South East Water's shorter storage period for biosolids

South East Water Ltd

Friday, 01 April, 2016

South East Water has received approval from the Victorian Environment Protection Authority (EPA) to shorten the minimum drying and storage period for biosolids at two of its treatment plants. The reduction in storage time is expected to deliver significant savings in cost and storage, enabling the utility to meet the needs of a rapidly growing population in Melbourne’s south-east.

South East Water produces around 3000 dry tonnes of biosolids per annum and operates treatment processes that convert the sludge into biosolids-based fertiliser, which farmers then use to improve soil quality and structure. Treatment processes are tightly regulated by the EPA, which requires that specific steps are taken to ensure potentially harmful pathogens are not allowed to contaminate the end product.

“Our treatment plants have a finite space for stockpiling biosolids,” said Rex Dusting, infrastructure general manager at South East Water. “The three-year storage requirement meant that sooner or later we will run out of space, and that would require significant capital expenditure unless we found a way to do things differently.”

Scientists at South East Water initially examined existing research in which Imperial College London and RMIT had explored alternative methods to treat biosolids and reduce pathogenic risk. The team then set out to validate this research with a project of its own, based on testing at its Somers and Boneo treatment plants.

Over a 12-month period, the reduction in E. coli, Salmonella and enteric viruses was found to meet and exceed the EPA log reduction requirements. Its treatment process was validated, documented and formalised in a quality management system certified to the HACCP food safety standard; in December, South East Water was granted approval by the EPA for one-year stockpiling of sludge at Boneo and Somers while maintaining the highest quality grade of biosolids.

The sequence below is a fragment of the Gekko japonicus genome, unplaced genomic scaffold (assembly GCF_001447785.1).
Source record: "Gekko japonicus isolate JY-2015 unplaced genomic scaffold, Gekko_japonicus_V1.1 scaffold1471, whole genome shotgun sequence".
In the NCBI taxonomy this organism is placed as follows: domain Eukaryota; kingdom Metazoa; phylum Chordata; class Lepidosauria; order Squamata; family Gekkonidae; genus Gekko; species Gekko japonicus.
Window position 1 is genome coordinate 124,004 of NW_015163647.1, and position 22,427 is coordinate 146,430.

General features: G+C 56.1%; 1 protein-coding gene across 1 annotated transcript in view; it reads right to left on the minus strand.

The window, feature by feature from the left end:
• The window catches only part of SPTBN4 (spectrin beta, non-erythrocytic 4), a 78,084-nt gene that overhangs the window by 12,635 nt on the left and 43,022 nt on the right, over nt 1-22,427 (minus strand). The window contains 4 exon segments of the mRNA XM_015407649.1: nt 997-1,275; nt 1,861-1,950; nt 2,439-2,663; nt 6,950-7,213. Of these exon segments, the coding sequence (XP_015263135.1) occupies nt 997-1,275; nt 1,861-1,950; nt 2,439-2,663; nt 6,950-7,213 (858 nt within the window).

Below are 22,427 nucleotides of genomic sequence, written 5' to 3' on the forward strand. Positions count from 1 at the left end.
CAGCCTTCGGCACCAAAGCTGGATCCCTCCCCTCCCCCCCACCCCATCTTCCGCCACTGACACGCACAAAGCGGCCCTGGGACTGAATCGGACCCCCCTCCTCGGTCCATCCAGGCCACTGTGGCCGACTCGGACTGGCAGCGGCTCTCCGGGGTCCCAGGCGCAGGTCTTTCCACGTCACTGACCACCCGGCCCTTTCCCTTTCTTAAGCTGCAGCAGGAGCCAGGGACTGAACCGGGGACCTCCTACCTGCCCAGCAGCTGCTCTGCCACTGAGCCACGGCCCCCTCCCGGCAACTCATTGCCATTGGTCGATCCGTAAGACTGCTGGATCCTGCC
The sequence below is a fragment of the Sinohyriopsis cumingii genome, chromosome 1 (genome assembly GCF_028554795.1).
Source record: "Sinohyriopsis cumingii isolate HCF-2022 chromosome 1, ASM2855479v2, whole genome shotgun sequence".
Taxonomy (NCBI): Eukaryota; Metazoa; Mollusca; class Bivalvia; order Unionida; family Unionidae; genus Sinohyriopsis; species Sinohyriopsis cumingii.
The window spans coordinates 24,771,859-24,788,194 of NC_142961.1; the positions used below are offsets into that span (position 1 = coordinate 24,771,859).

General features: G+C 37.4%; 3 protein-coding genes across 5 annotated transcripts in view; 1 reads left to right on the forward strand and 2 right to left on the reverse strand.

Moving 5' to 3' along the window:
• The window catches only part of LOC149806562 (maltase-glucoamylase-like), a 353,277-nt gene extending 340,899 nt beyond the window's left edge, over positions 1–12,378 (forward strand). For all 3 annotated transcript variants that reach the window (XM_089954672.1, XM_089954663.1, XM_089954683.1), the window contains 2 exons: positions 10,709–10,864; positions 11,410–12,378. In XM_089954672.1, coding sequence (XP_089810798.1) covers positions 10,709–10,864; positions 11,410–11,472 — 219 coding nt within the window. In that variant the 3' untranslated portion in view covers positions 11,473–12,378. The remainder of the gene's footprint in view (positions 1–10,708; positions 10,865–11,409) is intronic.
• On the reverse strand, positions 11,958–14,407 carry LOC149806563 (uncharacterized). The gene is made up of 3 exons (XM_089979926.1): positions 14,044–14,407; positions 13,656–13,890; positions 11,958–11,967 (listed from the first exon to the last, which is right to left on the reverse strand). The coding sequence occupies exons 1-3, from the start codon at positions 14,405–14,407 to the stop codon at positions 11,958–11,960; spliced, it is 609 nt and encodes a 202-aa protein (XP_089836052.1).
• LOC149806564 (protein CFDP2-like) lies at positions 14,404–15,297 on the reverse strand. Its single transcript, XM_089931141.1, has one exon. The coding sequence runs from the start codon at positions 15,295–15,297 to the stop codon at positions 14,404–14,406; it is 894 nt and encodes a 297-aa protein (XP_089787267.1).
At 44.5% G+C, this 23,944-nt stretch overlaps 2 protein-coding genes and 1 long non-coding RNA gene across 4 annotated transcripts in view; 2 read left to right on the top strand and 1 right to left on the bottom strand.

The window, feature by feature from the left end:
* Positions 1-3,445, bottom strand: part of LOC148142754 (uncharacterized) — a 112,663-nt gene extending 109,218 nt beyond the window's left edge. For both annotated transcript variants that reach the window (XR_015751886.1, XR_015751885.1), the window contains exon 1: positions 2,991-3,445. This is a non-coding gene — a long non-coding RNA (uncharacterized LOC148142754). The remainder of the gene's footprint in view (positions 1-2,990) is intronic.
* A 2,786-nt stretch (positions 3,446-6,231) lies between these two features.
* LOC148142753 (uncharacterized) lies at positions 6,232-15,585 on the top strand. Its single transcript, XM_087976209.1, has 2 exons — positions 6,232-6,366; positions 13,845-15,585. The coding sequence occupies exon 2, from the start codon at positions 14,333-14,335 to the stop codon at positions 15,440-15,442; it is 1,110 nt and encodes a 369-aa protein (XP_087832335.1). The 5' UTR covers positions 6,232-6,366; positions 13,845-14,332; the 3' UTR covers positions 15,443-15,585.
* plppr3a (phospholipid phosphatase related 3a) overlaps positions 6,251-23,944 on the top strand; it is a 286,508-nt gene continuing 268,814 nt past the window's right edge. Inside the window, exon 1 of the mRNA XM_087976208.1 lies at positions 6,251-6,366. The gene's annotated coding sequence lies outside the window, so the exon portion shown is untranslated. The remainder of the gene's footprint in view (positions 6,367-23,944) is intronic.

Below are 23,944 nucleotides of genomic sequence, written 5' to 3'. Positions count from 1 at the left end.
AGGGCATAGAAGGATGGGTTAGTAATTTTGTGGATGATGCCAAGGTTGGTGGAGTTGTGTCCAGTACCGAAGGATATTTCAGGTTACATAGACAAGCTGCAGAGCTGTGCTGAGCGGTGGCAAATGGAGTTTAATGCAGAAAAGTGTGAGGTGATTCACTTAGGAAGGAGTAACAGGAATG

The move to one-year stockpiling will increase the nutrient value of biosolids fertilisers used by local farmers, with beneficial elements such as nitrogen, phosphorus and organic carbon present in significantly higher levels compared with product stored for three years. Meanwhile, South East Water’s annual cost savings at the two treatment plants will run into the tens of thousands.

Not only is the need to regularly turn stockpiles using heavy equipment significantly less, and the cost of weed control and stockpile segregation dramatically reduced, but the change to process will free up almost 20,000 m2 of storage. This will enable South East Water to cope with the expected growth in sludge in the years ahead, without the need to construct new stockpile areas or acquire new buffer zones.

South East Water will now seek approval to reduce stockpile durations at other treatment plants and is also examining longer-term opportunities to reduce the one-year requirement to a matter of months, unlocking further savings in operating and capital expenditure across the organisation.

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